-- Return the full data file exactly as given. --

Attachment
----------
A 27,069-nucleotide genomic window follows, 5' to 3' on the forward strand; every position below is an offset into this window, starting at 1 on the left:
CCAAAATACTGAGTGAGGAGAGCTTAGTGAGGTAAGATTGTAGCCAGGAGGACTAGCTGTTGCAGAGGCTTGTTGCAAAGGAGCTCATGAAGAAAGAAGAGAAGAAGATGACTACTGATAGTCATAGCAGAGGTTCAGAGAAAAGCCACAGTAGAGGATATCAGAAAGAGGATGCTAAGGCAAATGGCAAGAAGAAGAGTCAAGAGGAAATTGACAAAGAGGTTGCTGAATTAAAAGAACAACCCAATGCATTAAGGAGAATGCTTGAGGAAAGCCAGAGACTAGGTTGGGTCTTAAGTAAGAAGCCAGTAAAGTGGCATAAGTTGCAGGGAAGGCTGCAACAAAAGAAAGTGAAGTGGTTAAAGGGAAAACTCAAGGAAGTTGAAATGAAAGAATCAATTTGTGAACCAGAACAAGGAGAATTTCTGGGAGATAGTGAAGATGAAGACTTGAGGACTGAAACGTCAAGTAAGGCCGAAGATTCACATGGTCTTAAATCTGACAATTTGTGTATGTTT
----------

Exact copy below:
A 27,069-nucleotide genomic window follows, 5' to 3' on the forward strand; every position below is an offset into this window, starting at 1 on the left:
CCAAAATACTGAGTGAGGAGAGCTTAGTGAGGTAAGATTGTAGCCAGGAGGACTAGCTGTTGCAGAGGCTTGTTGCAAAGGAGCTCATGAAGAAAGAAGAGAAGAAGATGACTACTGATAGTCATAGCAGAGGTTCAGAGAAAAGCCACAGTAGAGGATATCAGAAAGAGGATGCTAAGGCAAATGGCAAGAAGAAGAGTCAAGAGGAAATTGACAAAGAGGTTGCTGAATTAAAAGAACAACCCAATGCATTAAGGAGAATGCTTGAGGAAAGCCAGAGACTAGGTTGGGTCTTAAGTAAGAAGCCAGTAAAGTGGCATAAGTTGCAGGGAAGGCTGCAACAAAAGAAAGTGAAGTGGTTAAAGGGAAAACTCAAGGAAGTTGAAATGAAAGAATCAATTTGTGAACCAGAACAAGGAGAATTTCTGGGAGATAGTGAAGATGAAGACTTGAGGACTGAAACGTCAAGTAAGGCCGAAGATTCACATGGTCTTAAATCTGACAATTTGTGTATGTTT